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Lord Bassam of Brighton: I cannot comment on the internal dynamics of the Police Federation, but in all the contact that I have had in recent weeks and months with ordinary serving police officers, they have made it clear to me that if the power is exercised in the way that we suggest, they will welcome it. It will be an extra string to their bow and an extra power in their armoury. They believe it to be right and proportionate. We heard on Second Reading what the noble Lord, Lord Mackenzie of Framwellgate, thought about the power. He seemed to believe that it would be very welcome.

My noble friend Lord Desai compared the power fleetingly with the Dangerous Dogs Act 1989. I know that that Act is not everybody's favourite, but it has been peculiarly effective. It may not have the best drafting. Indeed, as an official I once complained about its drafting and wondered about its effectiveness. However, I also know from our statistics and experience that it is very effective. So I am not quite sure that it helps to take the cause any further forward by quoting that in aid of the argument.

I want to reflect on the comments made by my noble friend Lord Woolmer. Along with my noble friend Lord Faulkner of Worcester, he made one of the best contributions during the course of the Second Reading debate.

My noble friend Lord Woolmer was making a case for the proportionate use of this piece of legislation. I believe that that is how it will be used. The noble Lord, Lord Phillips, made a similar point, that this power could be used to sweep up hundreds of thousands of people. I made it clear on Second Reading that we did not expect there to be hundreds of thousands of people swept up as a by-product of this part of our package of measures. But, obviously, it is a very useful power which will have a preventive virtue. People will know that if it is considered that they are going abroad simply to carry out acts of violence, acts of disorder, acts of abusiveness, racism and xenophobia, then the police have the power to make a temporary detention which can be tested at some later point in the courts. That has a preventive virtue of its own.

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My noble friend Lord Woolmer made the quite proper point that the circumstances surrounding a return fixture may have a bearing on that. On reflection, perhaps those circumstances should have a reflection on the way in which new Section 21A is used.

We should put this into context to try to make it a bit real. Let us suppose that it had been the other way round and there had been a knifing of a Leeds United supporter in Leeds as part of the first leg of that two-legged fixture earlier this year and there was the suggestion that Leeds supporters might want to travel abroad to wreak revenge on Galatasaray supporters. In that case, this power might have had some benefit because those people who felt inclined to go abroad and carry out acts of violence might have been made to think again about it because they would know that the police had a power to use in a targeted and proportionate way to affect the outcome of human behaviour in another country. The measure has a value because of that.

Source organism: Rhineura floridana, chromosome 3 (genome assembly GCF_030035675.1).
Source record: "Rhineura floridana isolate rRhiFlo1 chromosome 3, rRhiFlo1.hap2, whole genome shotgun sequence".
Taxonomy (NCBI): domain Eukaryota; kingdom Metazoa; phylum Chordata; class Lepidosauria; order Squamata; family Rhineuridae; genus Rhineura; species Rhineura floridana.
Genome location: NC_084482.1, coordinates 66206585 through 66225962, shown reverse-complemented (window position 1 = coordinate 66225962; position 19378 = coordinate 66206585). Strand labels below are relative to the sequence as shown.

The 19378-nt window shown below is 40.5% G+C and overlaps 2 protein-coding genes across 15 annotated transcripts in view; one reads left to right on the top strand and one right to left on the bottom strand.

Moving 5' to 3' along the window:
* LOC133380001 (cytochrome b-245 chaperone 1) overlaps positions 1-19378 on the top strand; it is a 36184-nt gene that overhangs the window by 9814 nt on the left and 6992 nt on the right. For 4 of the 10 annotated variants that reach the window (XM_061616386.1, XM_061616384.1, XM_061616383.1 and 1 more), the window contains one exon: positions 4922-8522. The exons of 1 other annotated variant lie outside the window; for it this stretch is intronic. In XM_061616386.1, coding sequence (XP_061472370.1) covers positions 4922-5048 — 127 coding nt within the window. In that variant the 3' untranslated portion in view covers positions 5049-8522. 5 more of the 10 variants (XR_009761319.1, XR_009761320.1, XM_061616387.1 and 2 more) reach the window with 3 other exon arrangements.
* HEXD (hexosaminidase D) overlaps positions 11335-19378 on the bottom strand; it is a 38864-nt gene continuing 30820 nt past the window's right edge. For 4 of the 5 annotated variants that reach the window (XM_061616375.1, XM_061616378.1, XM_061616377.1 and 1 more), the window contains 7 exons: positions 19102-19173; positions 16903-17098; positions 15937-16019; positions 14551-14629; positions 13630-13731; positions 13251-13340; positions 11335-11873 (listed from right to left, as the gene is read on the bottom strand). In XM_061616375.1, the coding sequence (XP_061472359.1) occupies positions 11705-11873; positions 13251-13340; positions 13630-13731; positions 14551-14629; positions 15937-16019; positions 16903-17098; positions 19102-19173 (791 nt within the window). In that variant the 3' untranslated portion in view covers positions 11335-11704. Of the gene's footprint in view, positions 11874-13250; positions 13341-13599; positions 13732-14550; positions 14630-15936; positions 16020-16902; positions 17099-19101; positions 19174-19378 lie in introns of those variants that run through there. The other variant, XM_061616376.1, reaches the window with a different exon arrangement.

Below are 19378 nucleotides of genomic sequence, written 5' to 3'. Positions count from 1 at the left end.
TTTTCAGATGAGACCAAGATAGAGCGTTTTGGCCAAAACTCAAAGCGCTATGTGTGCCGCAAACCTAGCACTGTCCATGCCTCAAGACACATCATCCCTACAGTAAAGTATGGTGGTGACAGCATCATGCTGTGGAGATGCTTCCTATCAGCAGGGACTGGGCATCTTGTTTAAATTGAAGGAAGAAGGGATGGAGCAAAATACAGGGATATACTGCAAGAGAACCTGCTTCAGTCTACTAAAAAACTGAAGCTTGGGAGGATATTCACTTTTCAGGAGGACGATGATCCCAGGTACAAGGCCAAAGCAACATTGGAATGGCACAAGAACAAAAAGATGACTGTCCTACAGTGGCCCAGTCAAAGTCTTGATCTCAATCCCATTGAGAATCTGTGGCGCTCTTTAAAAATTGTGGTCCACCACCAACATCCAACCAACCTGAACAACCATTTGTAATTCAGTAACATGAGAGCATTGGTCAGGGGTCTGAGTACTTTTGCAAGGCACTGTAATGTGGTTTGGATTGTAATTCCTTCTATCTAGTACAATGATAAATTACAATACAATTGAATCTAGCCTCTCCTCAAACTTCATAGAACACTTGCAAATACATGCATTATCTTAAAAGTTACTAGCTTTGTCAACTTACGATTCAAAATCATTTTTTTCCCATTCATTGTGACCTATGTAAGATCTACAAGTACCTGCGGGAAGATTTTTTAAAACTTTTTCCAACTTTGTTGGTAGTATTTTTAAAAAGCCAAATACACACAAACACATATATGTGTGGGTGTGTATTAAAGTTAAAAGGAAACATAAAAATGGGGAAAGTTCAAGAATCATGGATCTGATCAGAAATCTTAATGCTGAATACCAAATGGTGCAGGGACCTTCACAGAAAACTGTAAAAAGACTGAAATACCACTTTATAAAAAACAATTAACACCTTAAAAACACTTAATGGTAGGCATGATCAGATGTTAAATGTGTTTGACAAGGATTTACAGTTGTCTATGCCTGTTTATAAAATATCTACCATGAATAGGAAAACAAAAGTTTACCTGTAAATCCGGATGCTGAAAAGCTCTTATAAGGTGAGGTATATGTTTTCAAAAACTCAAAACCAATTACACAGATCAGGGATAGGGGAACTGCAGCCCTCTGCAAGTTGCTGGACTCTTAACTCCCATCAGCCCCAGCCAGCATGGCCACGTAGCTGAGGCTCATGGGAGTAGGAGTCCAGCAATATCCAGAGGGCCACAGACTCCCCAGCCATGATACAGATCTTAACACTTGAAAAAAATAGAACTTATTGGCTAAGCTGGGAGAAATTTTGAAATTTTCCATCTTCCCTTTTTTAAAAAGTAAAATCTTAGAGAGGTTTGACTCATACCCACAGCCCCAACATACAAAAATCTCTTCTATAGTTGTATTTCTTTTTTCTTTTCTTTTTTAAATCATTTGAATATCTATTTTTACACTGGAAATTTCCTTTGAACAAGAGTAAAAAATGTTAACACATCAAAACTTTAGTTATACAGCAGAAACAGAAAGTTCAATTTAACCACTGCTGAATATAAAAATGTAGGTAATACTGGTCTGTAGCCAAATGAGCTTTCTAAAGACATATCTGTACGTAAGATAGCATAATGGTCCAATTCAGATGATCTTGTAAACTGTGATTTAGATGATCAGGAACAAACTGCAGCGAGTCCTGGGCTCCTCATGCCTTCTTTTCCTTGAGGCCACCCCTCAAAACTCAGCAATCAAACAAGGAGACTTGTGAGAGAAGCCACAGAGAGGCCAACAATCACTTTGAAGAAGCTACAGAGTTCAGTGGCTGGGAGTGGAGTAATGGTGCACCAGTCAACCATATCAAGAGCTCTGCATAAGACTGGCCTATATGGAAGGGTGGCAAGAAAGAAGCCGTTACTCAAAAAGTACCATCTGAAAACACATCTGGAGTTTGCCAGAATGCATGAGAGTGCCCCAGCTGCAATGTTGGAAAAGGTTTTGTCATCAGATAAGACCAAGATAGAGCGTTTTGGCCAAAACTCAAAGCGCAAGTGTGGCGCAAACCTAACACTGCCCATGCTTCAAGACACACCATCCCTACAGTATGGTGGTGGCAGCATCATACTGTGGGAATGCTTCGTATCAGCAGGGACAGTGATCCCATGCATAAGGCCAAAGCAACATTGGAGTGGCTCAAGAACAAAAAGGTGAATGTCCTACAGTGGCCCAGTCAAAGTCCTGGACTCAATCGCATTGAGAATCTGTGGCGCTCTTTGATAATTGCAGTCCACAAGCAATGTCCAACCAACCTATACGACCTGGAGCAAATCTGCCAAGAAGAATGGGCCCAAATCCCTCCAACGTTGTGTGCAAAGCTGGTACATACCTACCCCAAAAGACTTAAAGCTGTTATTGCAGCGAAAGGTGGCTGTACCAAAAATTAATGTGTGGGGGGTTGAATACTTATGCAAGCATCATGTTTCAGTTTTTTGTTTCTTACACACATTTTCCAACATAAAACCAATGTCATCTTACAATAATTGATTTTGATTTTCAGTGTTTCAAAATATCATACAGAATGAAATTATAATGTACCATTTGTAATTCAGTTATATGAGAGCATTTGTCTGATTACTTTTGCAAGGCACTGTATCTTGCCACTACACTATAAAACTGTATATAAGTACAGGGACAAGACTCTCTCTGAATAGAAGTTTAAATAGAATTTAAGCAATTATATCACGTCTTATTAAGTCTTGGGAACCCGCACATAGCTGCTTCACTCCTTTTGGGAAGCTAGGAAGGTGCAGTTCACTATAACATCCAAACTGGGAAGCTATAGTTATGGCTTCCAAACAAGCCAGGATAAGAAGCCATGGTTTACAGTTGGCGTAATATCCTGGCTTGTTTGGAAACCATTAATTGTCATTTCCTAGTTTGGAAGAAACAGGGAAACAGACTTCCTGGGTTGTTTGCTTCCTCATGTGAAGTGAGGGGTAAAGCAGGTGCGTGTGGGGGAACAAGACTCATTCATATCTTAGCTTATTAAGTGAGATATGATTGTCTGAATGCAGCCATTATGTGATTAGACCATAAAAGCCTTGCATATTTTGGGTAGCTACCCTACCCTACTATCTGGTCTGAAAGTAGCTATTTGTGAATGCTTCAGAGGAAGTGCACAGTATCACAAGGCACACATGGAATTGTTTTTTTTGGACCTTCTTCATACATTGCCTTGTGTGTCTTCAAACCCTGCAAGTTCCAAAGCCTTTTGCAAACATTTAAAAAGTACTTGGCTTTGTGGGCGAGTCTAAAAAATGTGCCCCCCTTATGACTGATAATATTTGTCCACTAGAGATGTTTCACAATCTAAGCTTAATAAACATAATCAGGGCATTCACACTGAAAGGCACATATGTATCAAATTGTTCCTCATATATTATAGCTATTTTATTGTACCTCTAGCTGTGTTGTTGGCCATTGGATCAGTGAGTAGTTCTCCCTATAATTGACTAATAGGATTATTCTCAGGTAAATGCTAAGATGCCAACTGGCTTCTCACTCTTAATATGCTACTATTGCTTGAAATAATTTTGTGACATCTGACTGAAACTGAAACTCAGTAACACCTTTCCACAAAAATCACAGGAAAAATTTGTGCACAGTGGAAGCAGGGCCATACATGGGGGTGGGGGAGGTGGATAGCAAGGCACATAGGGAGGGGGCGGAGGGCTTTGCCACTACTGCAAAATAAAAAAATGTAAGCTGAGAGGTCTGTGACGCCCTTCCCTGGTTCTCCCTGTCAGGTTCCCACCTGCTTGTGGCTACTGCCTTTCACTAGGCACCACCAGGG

For me, the most absurd and bizarre argument advanced in support of removing this measure from the Bill was that of the noble Earl, Lord Onslow. Essentially he was saying to the Committee that he wanted to protect for ever the freedom of the right of an English citizen to go abroad and fight on the streets of the Champs Elysees. That is what the noble Earl was saying.

The Earl of Onslow: That is absolutely not what I said. I said--and the noble Lord should listen--that it is the duty of the French police, the CRS, to control their own streets. Of course, I have never given any approval, by any hint of an eyebrow or a turn of phrase, of that sort of behaviour. But I say that it is the duty of the British police, the British Government and the British authorities to maintain Her Majesty's peace in this country; and it is the duty of the foreign police to maintain the peace in their country.

If our people go abroad and breach their peace, it is up to them to face the consequences. It is not up to us to remove people's civil liberties. That is the point I make. If the noble Lord cannot understand that, he cannot understand why people are objecting to the fact that they see their civil liberties threatened by the Bill.

Lord Bassam of Brighton: I shall study Hansard very carefully. But I thought I heard the noble Earl make it plain that he felt that somehow the right of people to travel abroad to have a fight on the Champs Elysees was a right which he wanted to protect. As I said, I shall study Hansard very carefully but that seemed to me to be his line of argument and that seems to be where his argument leads to.

I must reject that argument. I believe that we have a duty to work here and with our European colleagues to prevent the sort of disorder which brought great shame upon our nation before, during and after the events which took place at Euro 2000. To fail to do that would beggar belief. Nor do I believe that the British public would understand that.